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Modelling the United Nations at Zurich University

  • 02. May 2022
  • Author: Jane Dewhurst

As a forum where students can hone skills such as public speaking, negotiation and diplomacy, the Model United Nations club has established itself as a popular extracurricular activity at the FGZ. But debating global topics and security issues is even more important given the current political climate. So it was with a heavy sense of responsibility and urgency that ten “distinguished delegates” from the FGZ joined almost 150 university and high school students at the University of Zurich to attend the Zurich MUN (ZuMUN) conference in late April. Together with students from, among other countries, Spain, Germany, and even Brazil, the delegates worked together to find constructive solutions to problems such as Russia’s annexation of areas of Ukraine, the acceptance and integration of climate refugees, and the “gender data gap” of women’s underrepresentation in various fields.

“Young people have a voice in world issues”

After several months learning and experimenting with the “Rules of Procedure” that govern MUN sessions, the delegates were excited to put their new skills to the test. The conference began with a ceremony at Zurich City Hall, in which all the participants were welcomed and oriented about the next few days. Standing among the coats of arms of the Canton and the portraits of prominent Zurichers, the conference organisers spoke about the successes and failures of diplomacy, including the current destruction and loss of life resulting from Russia’s invasion of Ukraine. Then Raji Osman, a Youth Delegate appointed by the Federal Department of Foreign Affairs to the United Nations, described his work presenting youth perspectives on a variety of important issues to the actual UN in Geneva. His motivating address was the perfect start to three days of debate and oration.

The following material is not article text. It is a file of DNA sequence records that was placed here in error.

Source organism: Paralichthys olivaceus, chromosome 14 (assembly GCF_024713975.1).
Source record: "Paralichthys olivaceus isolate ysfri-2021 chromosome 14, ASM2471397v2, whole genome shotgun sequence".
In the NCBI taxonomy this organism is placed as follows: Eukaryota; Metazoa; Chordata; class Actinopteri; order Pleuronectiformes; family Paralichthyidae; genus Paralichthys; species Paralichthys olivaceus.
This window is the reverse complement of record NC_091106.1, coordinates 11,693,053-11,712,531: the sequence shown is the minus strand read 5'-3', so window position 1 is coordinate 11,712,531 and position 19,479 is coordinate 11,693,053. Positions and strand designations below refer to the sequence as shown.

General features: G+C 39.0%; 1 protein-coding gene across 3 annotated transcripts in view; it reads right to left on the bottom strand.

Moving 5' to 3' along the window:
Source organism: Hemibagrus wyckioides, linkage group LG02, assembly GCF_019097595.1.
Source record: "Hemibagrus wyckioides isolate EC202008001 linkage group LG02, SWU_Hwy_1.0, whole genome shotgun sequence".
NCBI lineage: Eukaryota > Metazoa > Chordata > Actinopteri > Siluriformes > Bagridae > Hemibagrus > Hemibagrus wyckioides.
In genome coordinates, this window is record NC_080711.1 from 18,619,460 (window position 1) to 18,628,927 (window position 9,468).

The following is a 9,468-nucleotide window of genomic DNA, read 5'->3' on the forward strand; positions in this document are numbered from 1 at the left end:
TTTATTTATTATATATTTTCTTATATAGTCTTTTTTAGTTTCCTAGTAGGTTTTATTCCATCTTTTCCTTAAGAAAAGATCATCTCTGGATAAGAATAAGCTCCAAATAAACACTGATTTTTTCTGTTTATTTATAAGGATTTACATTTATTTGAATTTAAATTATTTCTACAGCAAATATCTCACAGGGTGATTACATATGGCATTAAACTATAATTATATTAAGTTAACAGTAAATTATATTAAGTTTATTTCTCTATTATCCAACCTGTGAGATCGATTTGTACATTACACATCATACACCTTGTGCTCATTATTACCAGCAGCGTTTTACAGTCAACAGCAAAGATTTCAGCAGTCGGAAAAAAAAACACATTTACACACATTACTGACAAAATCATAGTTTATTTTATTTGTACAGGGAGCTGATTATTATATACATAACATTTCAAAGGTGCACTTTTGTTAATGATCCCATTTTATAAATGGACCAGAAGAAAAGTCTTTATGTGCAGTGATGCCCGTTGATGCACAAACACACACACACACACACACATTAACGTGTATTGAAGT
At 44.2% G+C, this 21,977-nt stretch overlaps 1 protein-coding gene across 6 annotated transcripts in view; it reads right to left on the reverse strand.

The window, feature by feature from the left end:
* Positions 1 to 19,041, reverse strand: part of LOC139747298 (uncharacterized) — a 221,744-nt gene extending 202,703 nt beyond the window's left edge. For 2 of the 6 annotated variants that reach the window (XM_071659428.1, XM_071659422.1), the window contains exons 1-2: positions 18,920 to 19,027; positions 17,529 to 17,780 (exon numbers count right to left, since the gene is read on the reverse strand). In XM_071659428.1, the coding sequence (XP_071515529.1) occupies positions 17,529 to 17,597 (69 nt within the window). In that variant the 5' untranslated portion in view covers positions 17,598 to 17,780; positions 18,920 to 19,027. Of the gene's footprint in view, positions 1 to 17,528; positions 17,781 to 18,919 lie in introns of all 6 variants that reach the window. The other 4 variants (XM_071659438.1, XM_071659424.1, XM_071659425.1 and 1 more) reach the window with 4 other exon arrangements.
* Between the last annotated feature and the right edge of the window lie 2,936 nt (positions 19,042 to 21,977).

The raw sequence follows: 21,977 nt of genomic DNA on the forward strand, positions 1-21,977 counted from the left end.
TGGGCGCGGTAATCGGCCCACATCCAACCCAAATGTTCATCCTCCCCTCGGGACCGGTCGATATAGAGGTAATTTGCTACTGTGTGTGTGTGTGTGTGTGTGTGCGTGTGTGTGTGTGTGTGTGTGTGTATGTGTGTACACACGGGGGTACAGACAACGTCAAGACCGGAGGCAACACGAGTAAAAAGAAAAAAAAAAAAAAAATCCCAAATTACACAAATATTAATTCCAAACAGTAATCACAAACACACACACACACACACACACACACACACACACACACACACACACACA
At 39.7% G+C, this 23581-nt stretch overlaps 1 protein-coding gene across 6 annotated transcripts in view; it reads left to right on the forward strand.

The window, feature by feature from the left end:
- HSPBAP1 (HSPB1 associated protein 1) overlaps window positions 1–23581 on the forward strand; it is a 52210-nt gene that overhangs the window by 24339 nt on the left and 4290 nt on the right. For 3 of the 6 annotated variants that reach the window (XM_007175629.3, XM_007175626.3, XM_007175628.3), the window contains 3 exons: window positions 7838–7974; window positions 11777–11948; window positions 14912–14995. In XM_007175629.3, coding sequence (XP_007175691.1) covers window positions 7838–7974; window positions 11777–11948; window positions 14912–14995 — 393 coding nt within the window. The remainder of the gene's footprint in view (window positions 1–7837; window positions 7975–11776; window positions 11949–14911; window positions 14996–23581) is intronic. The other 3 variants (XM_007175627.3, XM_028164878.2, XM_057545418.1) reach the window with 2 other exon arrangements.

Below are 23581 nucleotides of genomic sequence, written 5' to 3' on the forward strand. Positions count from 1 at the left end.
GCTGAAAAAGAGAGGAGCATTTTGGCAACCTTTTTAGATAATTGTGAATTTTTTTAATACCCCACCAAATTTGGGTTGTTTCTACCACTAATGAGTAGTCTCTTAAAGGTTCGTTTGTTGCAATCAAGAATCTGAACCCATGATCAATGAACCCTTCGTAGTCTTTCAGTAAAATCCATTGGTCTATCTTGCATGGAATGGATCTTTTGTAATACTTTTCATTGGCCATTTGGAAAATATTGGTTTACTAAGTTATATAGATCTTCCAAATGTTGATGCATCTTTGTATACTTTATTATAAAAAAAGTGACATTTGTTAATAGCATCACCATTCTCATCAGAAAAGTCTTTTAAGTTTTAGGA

Controversy and compromise

The delegates subsequently donned their “Western business attire” (as per dress code) and joined their respective committees. They then spent the following days representing the interests of their countries, finding compromises in “caucuses” and composing carefully worded joint “resolutions”. Whilst two of the committees dealt with the controversial, socially relevant issues of gender inequality and the refugee crisis, a third was given the historical setting of Russia’s annexation of Crimea in 2014 and challenged to “rewrite history”. Not all topics were so weighty: other committees at the conference devoted themselves to issues such as bat conservation and finding pacifist solutions to the Norman Conquest of England in 1066. Various rooms at Zurich University were filled with students busily outlining their country’s position, seeking and finding allies, and formulating common positions. The discussions were often controversial, sometimes hilarious, but ultimately always productive.

It's not all work, work, work…

Always a crucial part of MUN conferences, the “Socials” were carefully planned complements to the days of debate. Many of the delegates attended a “Games Night” including a quiz and a “dance-off”, in which they placed second. Then the delegates changed from their work clothes into evening wear to attend the lavish “Gala Night” at the sumptuous Belvoirpark. Committee members and new friends exchanged experiences, impressions and in-jokes; students complimented each other on their performances; and very, very, very occasionally, some participants may have passed mild criticism on the chairs who moderate and structure the debates. Friendships blossomed and invitations to other conferences were extended.

There’s nothing like MUN

As many of the delegates commented at the end of the conference, the MUN is an extraordinary experience with an enormous learning effect. Participants have the opportunity not only to learn new skills and meet new people, they can also immerse themselves in a world very similar to academic or professional conferences. As Co-Secretary General of the ZuMUN, Manuel Kissóczy, commented, attracting high school students was one of the goals of the conference: “We aim to bring the joy that is MUN to both high schoolers and university students. […] our great hope is that high school students will enjoy MUN so much that they will grace us with their presence again when they enter university”. With plans to attend another conference in autumn already underway, the FGZ MUN club certainly seems to be fulfilling his wish.